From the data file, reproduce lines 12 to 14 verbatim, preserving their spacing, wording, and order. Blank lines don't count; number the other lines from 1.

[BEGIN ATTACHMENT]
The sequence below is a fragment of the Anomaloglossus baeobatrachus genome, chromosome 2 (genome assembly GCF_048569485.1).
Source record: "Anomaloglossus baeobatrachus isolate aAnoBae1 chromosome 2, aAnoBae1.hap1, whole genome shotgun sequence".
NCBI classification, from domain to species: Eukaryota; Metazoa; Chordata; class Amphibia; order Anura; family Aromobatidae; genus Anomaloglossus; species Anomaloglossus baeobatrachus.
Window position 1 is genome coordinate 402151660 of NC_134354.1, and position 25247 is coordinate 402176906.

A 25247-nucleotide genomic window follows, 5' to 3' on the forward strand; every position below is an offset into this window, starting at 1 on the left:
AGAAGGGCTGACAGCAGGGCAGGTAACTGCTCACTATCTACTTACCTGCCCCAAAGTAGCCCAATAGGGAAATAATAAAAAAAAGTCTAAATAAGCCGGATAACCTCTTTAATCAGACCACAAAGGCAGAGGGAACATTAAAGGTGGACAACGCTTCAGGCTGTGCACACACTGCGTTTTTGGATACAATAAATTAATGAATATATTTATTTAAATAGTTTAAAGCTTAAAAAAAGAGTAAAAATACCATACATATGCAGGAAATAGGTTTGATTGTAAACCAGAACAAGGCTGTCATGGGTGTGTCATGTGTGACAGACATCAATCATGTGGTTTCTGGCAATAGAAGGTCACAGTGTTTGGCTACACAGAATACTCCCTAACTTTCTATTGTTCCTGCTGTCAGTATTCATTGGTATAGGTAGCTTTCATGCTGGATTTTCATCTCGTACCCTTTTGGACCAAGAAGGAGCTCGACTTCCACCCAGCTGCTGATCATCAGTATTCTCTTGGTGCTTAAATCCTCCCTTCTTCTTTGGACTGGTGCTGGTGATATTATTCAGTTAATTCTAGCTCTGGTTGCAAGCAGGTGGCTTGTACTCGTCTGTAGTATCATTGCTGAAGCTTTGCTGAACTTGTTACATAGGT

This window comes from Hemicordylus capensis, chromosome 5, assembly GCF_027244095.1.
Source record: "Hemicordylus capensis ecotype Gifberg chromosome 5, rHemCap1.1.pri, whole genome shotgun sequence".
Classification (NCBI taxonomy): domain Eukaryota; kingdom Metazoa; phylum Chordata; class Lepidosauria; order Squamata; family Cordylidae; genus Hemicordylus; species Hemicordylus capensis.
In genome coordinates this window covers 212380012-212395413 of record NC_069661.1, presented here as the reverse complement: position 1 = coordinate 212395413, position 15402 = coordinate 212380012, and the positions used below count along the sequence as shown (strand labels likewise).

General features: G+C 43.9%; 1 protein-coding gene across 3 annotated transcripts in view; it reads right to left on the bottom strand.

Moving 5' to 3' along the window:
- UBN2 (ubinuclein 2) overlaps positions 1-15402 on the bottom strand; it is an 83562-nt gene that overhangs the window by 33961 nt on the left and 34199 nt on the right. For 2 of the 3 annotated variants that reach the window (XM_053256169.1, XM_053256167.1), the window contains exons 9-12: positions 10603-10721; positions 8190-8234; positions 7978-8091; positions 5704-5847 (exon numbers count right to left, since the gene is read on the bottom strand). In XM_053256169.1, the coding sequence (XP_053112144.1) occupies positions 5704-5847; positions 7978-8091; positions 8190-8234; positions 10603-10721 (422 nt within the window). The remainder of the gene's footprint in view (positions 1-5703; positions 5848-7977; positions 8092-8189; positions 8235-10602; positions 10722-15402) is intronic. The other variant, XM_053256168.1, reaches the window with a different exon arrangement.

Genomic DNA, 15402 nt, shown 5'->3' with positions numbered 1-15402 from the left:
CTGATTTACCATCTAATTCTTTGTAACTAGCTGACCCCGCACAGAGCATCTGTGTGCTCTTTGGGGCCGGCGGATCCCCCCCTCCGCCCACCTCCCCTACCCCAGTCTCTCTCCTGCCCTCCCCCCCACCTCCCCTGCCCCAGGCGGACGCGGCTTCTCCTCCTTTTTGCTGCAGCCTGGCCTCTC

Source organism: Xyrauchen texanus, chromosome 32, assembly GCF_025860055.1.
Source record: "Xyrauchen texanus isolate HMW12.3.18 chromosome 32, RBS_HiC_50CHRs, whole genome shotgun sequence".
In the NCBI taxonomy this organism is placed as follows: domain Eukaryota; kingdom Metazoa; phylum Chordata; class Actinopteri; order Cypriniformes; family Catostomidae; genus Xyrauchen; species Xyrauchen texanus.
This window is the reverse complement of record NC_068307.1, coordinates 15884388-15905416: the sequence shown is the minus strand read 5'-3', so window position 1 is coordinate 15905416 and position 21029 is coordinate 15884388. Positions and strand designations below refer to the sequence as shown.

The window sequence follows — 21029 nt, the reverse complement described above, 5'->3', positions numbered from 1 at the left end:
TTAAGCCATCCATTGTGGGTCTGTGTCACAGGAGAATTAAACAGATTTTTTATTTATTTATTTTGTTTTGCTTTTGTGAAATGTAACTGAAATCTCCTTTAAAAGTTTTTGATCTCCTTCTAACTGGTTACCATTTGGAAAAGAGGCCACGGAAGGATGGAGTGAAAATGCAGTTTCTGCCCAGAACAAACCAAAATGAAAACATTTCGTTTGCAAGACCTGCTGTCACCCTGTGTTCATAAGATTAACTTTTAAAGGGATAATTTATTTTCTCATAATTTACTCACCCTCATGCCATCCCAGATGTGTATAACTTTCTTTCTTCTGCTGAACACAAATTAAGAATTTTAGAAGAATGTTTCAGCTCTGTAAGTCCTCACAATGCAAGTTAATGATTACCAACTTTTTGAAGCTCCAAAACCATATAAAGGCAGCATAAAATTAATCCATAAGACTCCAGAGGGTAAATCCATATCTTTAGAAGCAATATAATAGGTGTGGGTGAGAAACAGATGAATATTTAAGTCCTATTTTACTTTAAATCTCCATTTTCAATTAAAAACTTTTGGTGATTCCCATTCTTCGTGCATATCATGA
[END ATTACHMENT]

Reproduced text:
Moving 5' to 3' along the window:
- UBN2 (ubinuclein 2) overlaps positions 1-15402 on the bottom strand; it is an 83562-nt gene that overhangs the window by 33961 nt on the left and 34199 nt on the right. For 2 of the 3 annotated variants that reach the window (XM_053256169.1, XM_053256167.1), the window contains exons 9-12: positions 10603-10721; positions 8190-8234; positions 7978-8091; positions 5704-5847 (exon numbers count right to left, since the gene is read on the bottom strand). In XM_053256169.1, the coding sequence (XP_053112144.1) occupies positions 5704-5847; positions 7978-8091; positions 8190-8234; positions 10603-10721 (422 nt within the window). The remainder of the gene's footprint in view (positions 1-5703; positions 5848-7977; positions 8092-8189; positions 8235-10602; positions 10722-15402) is intronic. The other variant, XM_053256168.1, reaches the window with a different exon arrangement.

Genomic DNA, 15402 nt, shown 5'->3' with positions numbered 1-15402 from the left: